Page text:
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North Chicago, IL real estate lawyerNorth Chicago tenants may be wondering what happens if you break a standard lease agreement. The answer to this question depends on a number of factors, including the terms of the lease agreement, the laws of the state of Illinois, and the specific circumstances of your situation.

In general, if you break a lease agreement, you are still liable for the rent payments that you would have owed had you not broken the lease. This is true even if the lease agreement has been modified.

Is it Ever Okay to Break a Lease Agreement?

The laws of the state of Illinois do allow tenants to break a lease agreement without a penalty in certain circumstances, even if the lease has been modified. For example, tenants may be able to break a lease without penalty if they are a part of the uniformed services (i.e. military), if they or their children are victims of domestic or sexual violence, if the rental property is uninhabitable, or if they are being harassed or have had their privacy rights violated by the landlord.


Prescription drug manufacturers are responsible for proper development of their products and the marketing and labeling it presents to the public. If there is a chance that their drug is defective, it can result in a recall and, ultimately, harm to patients.

The World Health Organization (WHO) identifies a conflict of interest between the medical needs of the public and their providers and the business goals of manufacturers, due to the fact that drug companies are the primary source of information for which products are most effective. According to WHO, pharmaceutical companies spend nearly twice of their revenue on marketing than on research and development.

However, revenues for some companies have recently decreased partly due to sales of generic competition. Pfizer's billion-dollar company hit a decline in 2013 in sales dropping to $2.3 billion from $3.9 billion in 2012 and $9.6 billion in 2011.


Boston Scientific (BSX) recently announced that it received a subpoena on May 5 from the Department of Health and Human Services. The subpoena asked the company for information about the performance of its implanted defibrillators. Defibrillator devices are used to shock racing hearts back into a normal rhythm during cardiac emergencies, some of which may injure patients.

The subpoena requested information from 2008, when Boston Scientific released two different types of implanted cardiac defibrillators. The documents also asked for information regarding the performance of these two devices when used between 2007 to 2009. The defibrillators are sold using the names Teligen and Cognis and are implantable cardioverter defibrillators (ICDs) and cardiac resynchronization therapy defibrillators (CRT-Ds).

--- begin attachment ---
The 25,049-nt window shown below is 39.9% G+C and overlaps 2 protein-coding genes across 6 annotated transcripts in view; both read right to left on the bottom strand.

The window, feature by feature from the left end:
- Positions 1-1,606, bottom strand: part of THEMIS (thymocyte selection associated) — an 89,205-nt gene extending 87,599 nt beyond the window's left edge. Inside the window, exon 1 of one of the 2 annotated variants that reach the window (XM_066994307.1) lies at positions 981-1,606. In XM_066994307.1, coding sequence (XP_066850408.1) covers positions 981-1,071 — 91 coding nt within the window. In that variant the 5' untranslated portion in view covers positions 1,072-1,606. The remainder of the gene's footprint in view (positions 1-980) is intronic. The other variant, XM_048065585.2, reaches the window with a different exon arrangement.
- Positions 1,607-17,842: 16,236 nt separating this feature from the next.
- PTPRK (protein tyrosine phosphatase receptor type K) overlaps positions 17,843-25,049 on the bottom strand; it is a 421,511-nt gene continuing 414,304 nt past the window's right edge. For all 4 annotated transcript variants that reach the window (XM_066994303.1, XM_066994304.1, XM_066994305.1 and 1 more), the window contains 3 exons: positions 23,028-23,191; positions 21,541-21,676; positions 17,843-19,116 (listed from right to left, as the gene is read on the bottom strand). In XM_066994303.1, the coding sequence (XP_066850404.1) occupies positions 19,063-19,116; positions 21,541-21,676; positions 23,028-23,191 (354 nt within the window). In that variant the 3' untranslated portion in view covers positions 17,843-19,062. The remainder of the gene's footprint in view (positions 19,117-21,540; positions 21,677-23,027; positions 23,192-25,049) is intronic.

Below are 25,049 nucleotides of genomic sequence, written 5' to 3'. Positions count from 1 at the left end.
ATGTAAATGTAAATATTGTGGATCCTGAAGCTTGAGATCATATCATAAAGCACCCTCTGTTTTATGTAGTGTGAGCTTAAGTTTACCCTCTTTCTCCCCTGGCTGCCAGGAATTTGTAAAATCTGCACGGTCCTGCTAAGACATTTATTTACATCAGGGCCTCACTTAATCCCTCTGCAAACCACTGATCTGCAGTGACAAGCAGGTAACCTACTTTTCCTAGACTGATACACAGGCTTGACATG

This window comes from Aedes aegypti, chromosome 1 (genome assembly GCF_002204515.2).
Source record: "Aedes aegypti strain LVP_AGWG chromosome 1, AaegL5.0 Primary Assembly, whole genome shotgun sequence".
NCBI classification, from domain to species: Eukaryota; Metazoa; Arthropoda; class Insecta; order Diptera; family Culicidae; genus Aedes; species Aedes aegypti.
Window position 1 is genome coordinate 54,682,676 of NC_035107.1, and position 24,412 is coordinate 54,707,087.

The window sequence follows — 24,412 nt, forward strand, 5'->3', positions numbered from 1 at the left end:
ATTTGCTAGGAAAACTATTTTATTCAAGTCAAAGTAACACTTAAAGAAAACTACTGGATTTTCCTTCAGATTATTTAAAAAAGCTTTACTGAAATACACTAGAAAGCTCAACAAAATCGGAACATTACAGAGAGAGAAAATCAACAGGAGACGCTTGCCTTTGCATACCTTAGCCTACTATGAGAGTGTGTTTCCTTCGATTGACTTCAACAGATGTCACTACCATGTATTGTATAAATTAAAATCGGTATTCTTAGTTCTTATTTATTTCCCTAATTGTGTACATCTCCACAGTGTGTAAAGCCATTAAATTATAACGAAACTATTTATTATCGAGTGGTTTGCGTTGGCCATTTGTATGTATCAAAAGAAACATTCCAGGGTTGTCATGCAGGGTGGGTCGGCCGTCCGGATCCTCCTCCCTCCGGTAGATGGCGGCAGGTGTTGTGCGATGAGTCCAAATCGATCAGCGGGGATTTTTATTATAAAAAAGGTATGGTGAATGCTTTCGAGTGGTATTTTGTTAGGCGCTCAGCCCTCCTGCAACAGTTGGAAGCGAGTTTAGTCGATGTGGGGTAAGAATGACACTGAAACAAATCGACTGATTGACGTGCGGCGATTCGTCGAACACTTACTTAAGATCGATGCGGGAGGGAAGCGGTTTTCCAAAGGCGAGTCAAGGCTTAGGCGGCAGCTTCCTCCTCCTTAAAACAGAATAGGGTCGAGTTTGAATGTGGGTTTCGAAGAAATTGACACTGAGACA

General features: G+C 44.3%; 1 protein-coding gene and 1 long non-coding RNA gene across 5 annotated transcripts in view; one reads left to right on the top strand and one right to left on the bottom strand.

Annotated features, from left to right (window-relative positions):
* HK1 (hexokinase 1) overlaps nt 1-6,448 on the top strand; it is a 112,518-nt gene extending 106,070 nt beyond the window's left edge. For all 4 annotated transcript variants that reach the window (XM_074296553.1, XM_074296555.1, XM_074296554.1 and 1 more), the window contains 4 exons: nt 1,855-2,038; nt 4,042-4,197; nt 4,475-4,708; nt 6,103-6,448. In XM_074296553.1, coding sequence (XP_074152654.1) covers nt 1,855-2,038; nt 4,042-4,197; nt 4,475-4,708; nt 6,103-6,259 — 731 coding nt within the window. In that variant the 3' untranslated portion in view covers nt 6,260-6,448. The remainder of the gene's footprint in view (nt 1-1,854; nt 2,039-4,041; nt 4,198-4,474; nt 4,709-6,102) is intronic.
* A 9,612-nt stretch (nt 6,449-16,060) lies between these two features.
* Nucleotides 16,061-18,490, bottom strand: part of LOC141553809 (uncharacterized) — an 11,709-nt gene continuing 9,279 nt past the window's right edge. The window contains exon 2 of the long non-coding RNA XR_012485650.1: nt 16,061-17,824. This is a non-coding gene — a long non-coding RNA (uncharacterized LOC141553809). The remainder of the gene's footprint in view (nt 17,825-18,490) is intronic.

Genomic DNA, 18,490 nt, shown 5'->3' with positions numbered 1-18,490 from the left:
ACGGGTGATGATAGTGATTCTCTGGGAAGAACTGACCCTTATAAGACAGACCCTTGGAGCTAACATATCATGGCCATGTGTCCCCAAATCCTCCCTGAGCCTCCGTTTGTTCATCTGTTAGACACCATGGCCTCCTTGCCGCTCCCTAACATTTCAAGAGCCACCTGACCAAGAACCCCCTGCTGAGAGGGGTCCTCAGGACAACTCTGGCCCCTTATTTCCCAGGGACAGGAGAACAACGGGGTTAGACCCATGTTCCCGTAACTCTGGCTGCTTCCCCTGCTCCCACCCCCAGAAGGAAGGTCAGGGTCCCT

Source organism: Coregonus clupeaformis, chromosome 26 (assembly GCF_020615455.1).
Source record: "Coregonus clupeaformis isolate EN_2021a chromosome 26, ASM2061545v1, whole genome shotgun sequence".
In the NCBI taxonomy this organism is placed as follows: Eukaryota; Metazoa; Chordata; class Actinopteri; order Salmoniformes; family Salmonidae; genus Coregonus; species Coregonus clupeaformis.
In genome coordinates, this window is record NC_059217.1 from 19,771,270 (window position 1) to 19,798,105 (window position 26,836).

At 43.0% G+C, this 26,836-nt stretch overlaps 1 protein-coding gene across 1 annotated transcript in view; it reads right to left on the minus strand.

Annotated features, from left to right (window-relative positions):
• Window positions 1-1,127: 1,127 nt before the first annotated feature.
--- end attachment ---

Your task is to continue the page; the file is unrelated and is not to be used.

The Office of the Inspector General from the Department of Health and Human Services issued the subpoena. The office's duties include investigating waste and fraud in health programs of the government, including Medicaid and Medicare.


The United States Department of Justice has announced that global health care company Johnson & Johnson will pay more than $2.2 billion in criminal and civil fees in a defective medications lawsuit alleging that the company marketed medications to improper audiences from 1999 to 2005. The judgment represents the third-largest health care fraud settlement in United States history.

Johnson & Johnson reportedly illegally marketed the antipsychotic drug Risperdal to older adults with dementia, people with developmental disabilities, and children diagnosed with Attention Deficit Hyperactive Disorder. They claimed that the medication could address symptoms in these patients such as agitation, confusion, impulsiveness and hostility.

According to the The New York Times, the company had repeatedly tried to expand the legal market for Risperdal into these markets soon after the drug was approved in 1993, but the Federal Drug Administration rejected their efforts. In fact, they government regulator only approved the medication for the treatment of psychiatric disorders such as schizophrenia. In spite of this, the company actively pursued the market for these patients.


According to a recent article, a very long, complicated scheme centered in Chicago but that included a murder in Mexico City ended Tuesday with three defendants facing mandatory life sentences.

This entire operation was based in Chicago's Little Village neighborhood. The scheme lasted for at least 15 years until it was broken up in 2007. In total, it generated somewhere around $3 million in annual sales of fake Social Security cards, driver's licenses, and various other documents.

Jurors determined Tuesday that Julio Leija-Sanchez, his brother Manuel Leija-Sanchez, and Gerardo Salazer-Rodrigues would all get mandatory life sentences for racketeering conspiracy because of the fact that it involved murder. This occurred one of the last stages of a six-week trial.

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